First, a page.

Nearly 200 physicians, physician assistants, pharmacists, nurses, and other healthcare providers from West Virginia University and the surrounding region participated in the 27th Annual Fall Cancer Conference “Translating Personalized Medicine into Cancer Care” at Erickson Alumni Center in Morgantown on October 6.
The conference, sponsored by the WVU Cancer Institute, WVU School of Medicine, WVU Medicine and the WVU Office of Continuing Education, was an opportunity for different disciplines to learn about new cancer drugs and approaches that are continually changing in cancer care to improve patient outcomes and save lives.
“We want practitioners to know about the latest advancements so they can provide patients the best possible treatment,” WVU Cancer Institute Director Richard Goldberg, MD, said.
Deborah K. Mayer, PhD, director of cancer survivorship at Lineberger Comprehensive Cancer Center in North Carolina, told participants that a lot of progress has been made in cancer care, which leads to more survivors. “By 2040 there will be an estimated 26 million cancer survivors, and 73% of them will be 65 and older.”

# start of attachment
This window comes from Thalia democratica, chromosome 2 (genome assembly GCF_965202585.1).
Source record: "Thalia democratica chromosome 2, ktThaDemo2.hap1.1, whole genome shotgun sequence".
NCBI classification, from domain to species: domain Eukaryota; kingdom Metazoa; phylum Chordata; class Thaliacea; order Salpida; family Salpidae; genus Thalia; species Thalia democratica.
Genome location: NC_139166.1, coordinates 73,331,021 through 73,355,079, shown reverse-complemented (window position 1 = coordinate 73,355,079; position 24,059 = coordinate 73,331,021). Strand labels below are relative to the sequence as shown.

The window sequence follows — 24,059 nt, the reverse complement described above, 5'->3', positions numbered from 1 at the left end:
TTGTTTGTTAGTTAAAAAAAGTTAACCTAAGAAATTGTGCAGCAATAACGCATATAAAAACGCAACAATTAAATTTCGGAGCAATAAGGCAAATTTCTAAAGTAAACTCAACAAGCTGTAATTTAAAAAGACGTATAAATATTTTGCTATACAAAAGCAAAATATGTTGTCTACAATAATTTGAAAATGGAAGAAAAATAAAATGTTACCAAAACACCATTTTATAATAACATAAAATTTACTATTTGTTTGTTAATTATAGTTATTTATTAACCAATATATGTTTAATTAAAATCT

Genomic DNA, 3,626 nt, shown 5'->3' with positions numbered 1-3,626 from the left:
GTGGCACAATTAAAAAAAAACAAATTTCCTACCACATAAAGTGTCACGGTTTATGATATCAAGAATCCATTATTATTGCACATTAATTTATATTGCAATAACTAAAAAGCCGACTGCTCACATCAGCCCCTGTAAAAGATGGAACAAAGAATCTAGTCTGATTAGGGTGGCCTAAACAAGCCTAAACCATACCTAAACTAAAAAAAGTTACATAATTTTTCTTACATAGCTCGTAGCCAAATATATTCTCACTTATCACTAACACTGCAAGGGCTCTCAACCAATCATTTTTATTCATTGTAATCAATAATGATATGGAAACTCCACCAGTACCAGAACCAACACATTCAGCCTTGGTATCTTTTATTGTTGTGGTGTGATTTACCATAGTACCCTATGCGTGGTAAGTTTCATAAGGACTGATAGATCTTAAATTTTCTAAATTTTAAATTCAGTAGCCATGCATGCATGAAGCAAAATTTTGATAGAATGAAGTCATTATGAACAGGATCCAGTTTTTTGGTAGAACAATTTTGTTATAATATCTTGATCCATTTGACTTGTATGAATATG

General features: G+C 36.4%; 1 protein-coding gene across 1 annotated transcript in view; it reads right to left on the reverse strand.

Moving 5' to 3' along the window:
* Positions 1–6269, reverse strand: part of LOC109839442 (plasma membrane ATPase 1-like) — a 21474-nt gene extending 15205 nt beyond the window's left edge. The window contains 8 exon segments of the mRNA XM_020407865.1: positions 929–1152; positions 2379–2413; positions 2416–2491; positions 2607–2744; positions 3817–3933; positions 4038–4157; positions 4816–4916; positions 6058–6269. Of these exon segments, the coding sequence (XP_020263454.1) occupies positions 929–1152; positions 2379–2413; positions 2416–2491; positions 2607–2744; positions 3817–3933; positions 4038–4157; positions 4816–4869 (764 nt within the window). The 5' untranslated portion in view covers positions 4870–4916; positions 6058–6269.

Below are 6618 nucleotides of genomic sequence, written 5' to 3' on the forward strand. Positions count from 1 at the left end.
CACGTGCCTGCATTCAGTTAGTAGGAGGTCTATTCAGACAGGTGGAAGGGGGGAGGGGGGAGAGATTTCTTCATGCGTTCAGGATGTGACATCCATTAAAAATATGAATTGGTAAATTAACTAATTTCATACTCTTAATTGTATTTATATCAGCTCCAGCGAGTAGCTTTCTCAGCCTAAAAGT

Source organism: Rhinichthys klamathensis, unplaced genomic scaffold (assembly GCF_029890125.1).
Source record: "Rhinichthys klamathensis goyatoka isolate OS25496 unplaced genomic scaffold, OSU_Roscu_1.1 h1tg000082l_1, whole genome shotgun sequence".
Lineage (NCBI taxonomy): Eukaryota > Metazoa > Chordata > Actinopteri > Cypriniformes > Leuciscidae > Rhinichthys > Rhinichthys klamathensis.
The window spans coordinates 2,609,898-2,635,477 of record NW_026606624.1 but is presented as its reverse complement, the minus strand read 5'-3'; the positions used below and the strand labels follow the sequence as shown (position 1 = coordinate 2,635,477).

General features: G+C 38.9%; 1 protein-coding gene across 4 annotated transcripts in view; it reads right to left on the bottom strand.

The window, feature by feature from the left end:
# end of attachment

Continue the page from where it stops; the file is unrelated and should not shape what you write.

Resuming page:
Several members of the WVU women’s basketball team made a surprise visit to the WVU Cancer Institute Mary Babb Randolph Cancer Center this past week. It was an opportunity for them to talk with patients in the infusion center and present each with a silk rose. “We wanted to show our appreciation of what they are going through, and let them know that they aren’t alone,” said Lucky Rudd, a recent recruit to the Mountaineer team. “I hope our visit will brighten their day, if only temporarily,” said Chania Ray, #12 and a guard for the Mountaineers. Patients said it was very nice of the players to take time out to visit with them. Several patients, like Donald Bower, had their pictures taken with them. “I appreciate the rose, and plan to give it to my wife to enjoy as well,” Bower said.